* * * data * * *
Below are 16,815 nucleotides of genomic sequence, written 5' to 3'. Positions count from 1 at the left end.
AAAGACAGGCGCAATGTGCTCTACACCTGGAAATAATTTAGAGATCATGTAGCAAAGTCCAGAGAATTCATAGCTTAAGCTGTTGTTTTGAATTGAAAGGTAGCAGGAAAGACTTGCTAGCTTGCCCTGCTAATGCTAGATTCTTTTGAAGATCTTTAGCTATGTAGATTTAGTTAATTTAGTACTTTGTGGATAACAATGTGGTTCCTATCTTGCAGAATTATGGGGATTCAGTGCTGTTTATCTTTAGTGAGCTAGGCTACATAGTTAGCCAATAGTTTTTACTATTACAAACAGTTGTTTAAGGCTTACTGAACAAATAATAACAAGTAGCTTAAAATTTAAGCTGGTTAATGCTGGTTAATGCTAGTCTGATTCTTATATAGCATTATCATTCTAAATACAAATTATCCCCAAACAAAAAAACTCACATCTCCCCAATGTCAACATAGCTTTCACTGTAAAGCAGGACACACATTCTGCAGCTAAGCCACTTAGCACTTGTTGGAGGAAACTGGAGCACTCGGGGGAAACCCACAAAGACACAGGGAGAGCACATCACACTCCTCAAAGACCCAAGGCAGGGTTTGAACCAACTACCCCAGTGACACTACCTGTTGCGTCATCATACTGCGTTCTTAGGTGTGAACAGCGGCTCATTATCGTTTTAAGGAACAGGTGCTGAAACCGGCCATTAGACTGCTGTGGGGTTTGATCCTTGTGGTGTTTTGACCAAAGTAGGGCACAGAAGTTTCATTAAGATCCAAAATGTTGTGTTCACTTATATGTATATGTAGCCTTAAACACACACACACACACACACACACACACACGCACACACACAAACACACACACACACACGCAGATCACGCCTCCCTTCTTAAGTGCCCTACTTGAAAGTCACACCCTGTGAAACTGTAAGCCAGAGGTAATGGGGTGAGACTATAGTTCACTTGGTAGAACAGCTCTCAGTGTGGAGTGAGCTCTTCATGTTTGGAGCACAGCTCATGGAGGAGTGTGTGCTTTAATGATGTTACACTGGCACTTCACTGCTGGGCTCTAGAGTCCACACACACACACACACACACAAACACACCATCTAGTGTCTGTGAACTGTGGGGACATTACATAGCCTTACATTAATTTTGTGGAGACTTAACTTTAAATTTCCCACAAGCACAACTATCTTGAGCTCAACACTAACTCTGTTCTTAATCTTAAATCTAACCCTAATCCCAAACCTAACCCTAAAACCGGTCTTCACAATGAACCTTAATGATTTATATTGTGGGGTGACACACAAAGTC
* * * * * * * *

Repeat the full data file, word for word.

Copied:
Below are 16,815 nucleotides of genomic sequence, written 5' to 3'. Positions count from 1 at the left end.
AAAGACAGGCGCAATGTGCTCTACACCTGGAAATAATTTAGAGATCATGTAGCAAAGTCCAGAGAATTCATAGCTTAAGCTGTTGTTTTGAATTGAAAGGTAGCAGGAAAGACTTGCTAGCTTGCCCTGCTAATGCTAGATTCTTTTGAAGATCTTTAGCTATGTAGATTTAGTTAATTTAGTACTTTGTGGATAACAATGTGGTTCCTATCTTGCAGAATTATGGGGATTCAGTGCTGTTTATCTTTAGTGAGCTAGGCTACATAGTTAGCCAATAGTTTTTACTATTACAAACAGTTGTTTAAGGCTTACTGAACAAATAATAACAAGTAGCTTAAAATTTAAGCTGGTTAATGCTGGTTAATGCTAGTCTGATTCTTATATAGCATTATCATTCTAAATACAAATTATCCCCAAACAAAAAAACTCACATCTCCCCAATGTCAACATAGCTTTCACTGTAAAGCAGGACACACATTCTGCAGCTAAGCCACTTAGCACTTGTTGGAGGAAACTGGAGCACTCGGGGGAAACCCACAAAGACACAGGGAGAGCACATCACACTCCTCAAAGACCCAAGGCAGGGTTTGAACCAACTACCCCAGTGACACTACCTGTTGCGTCATCATACTGCGTTCTTAGGTGTGAACAGCGGCTCATTATCGTTTTAAGGAACAGGTGCTGAAACCGGCCATTAGACTGCTGTGGGGTTTGATCCTTGTGGTGTTTTGACCAAAGTAGGGCACAGAAGTTTCATTAAGATCCAAAATGTTGTGTTCACTTATATGTATATGTAGCCTTAAACACACACACACACACACACACACACACACGCACACACACAAACACACACACACACACGCAGATCACGCCTCCCTTCTTAAGTGCCCTACTTGAAAGTCACACCCTGTGAAACTGTAAGCCAGAGGTAATGGGGTGAGACTATAGTTCACTTGGTAGAACAGCTCTCAGTGTGGAGTGAGCTCTTCATGTTTGGAGCACAGCTCATGGAGGAGTGTGTGCTTTAATGATGTTACACTGGCACTTCACTGCTGGGCTCTAGAGTCCACACACACACACACACACACAAACACACCATCTAGTGTCTGTGAACTGTGGGGACATTACATAGCCTTACATTAATTTTGTGGAGACTTAACTTTAAATTTCCCACAAGCACAACTATCTTGAGCTCAACACTAACTCTGTTCTTAATCTTAAATCTAACCCTAATCCCAAACCTAACCCTAAAACCGGTCTTCACAATGAACCTTAATGATTTATATTGTGGGGTGACACACAAAGTC